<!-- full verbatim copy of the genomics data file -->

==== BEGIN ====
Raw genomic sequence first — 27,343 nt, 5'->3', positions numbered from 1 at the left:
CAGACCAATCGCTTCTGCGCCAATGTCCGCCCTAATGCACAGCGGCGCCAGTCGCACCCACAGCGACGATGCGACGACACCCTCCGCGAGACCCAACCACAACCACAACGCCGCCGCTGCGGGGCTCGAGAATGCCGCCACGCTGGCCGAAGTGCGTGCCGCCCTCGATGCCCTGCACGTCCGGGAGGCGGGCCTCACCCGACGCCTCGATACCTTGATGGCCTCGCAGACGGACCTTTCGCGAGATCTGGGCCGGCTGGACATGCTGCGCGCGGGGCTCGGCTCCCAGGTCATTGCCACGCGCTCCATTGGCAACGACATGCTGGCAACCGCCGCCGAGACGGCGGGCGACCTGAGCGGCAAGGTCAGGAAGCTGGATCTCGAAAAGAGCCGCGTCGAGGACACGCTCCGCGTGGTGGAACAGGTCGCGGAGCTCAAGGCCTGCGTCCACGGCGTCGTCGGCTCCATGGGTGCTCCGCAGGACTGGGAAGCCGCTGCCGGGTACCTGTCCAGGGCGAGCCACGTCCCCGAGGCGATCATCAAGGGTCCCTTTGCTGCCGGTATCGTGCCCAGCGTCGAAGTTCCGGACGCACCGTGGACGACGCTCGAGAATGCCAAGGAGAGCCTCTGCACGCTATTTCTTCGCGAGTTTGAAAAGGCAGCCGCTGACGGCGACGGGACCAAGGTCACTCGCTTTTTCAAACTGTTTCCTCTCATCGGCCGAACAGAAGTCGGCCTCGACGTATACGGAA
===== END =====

Raw genomic sequence first — 27,343 nt, 5'->3', positions numbered from 1 at the left:
CAGACCAATCGCTTCTGCGCCAATGTCCGCCCTAATGCACAGCGGCGCCAGTCGCACCCACAGCGACGATGCGACGACACCCTCCGCGAGACCCAACCACAACCACAACGCCGCCGCTGCGGGGCTCGAGAATGCCGCCACGCTGGCCGAAGTGCGTGCCGCCCTCGATGCCCTGCACGTCCGGGAGGCGGGCCTCACCCGACGCCTCGATACCTTGATGGCCTCGCAGACGGACCTTTCGCGAGATCTGGGCCGGCTGGACATGCTGCGCGCGGGGCTCGGCTCCCAGGTCATTGCCACGCGCTCCATTGGCAACGACATGCTGGCAACCGCCGCCGAGACGGCGGGCGACCTGAGCGGCAAGGTCAGGAAGCTGGATCTCGAAAAGAGCCGCGTCGAGGACACGCTCCGCGTGGTGGAACAGGTCGCGGAGCTCAAGGCCTGCGTCCACGGCGTCGTCGGCTCCATGGGTGCTCCGCAGGACTGGGAAGCCGCTGCCGGGTACCTGTCCAGGGCGAGCCACGTCCCCGAGGCGATCATCAAGGGTCCCTTTGCTGCCGGTATCGTGCCCAGCGTCGAAGTTCCGGACGCACCGTGGACGACGCTCGAGAATGCCAAGGAGAGCCTCTGCACGCTATTTCTTCGCGAGTTTGAAAAGGCAGCCGCTGACGGCGACGGGACCAAGGTCACTCGCTTTTTCAAACTGTTTCCTCTCATCGGCCGAACAGAAGTCGGCCTCGACGTATACGGAA